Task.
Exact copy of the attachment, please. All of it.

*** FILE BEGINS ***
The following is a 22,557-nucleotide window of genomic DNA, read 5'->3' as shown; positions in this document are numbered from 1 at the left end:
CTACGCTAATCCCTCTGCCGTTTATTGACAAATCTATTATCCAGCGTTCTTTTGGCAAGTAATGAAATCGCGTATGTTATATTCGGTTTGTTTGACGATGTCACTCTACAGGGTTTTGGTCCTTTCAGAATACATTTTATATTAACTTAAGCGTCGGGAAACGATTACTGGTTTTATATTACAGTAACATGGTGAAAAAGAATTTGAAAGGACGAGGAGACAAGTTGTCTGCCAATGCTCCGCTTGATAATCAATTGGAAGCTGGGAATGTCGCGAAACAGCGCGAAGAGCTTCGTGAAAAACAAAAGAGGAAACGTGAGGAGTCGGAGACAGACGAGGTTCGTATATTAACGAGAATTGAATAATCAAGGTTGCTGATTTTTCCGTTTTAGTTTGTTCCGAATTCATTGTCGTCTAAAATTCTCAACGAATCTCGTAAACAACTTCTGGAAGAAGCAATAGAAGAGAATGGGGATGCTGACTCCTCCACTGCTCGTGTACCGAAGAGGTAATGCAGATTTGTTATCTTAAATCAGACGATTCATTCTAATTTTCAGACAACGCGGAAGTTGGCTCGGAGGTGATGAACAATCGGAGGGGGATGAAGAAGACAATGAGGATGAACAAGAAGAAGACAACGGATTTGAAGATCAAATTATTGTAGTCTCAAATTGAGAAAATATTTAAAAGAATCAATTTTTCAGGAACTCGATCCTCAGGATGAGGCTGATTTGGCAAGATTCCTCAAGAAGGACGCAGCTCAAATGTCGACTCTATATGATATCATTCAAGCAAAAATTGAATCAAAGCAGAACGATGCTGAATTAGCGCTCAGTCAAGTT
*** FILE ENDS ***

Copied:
The following is a 22,557-nucleotide window of genomic DNA, read 5'->3' as shown; positions in this document are numbered from 1 at the left end:
CTACGCTAATCCCTCTGCCGTTTATTGACAAATCTATTATCCAGCGTTCTTTTGGCAAGTAATGAAATCGCGTATGTTATATTCGGTTTGTTTGACGATGTCACTCTACAGGGTTTTGGTCCTTTCAGAATACATTTTATATTAACTTAAGCGTCGGGAAACGATTACTGGTTTTATATTACAGTAACATGGTGAAAAAGAATTTGAAAGGACGAGGAGACAAGTTGTCTGCCAATGCTCCGCTTGATAATCAATTGGAAGCTGGGAATGTCGCGAAACAGCGCGAAGAGCTTCGTGAAAAACAAAAGAGGAAACGTGAGGAGTCGGAGACAGACGAGGTTCGTATATTAACGAGAATTGAATAATCAAGGTTGCTGATTTTTCCGTTTTAGTTTGTTCCGAATTCATTGTCGTCTAAAATTCTCAACGAATCTCGTAAACAACTTCTGGAAGAAGCAATAGAAGAGAATGGGGATGCTGACTCCTCCACTGCTCGTGTACCGAAGAGGTAATGCAGATTTGTTATCTTAAATCAGACGATTCATTCTAATTTTCAGACAACGCGGAAGTTGGCTCGGAGGTGATGAACAATCGGAGGGGGATGAAGAAGACAATGAGGATGAACAAGAAGAAGACAACGGATTTGAAGATCAAATTATTGTAGTCTCAAATTGAGAAAATATTTAAAAGAATCAATTTTTCAGGAACTCGATCCTCAGGATGAGGCTGATTTGGCAAGATTCCTCAAGAAGGACGCAGCTCAAATGTCGACTCTATATGATATCATTCAAGCAAAAATTGAATCAAAGCAGAACGATGCTGAATTAGCGCTCAGTCAAGTT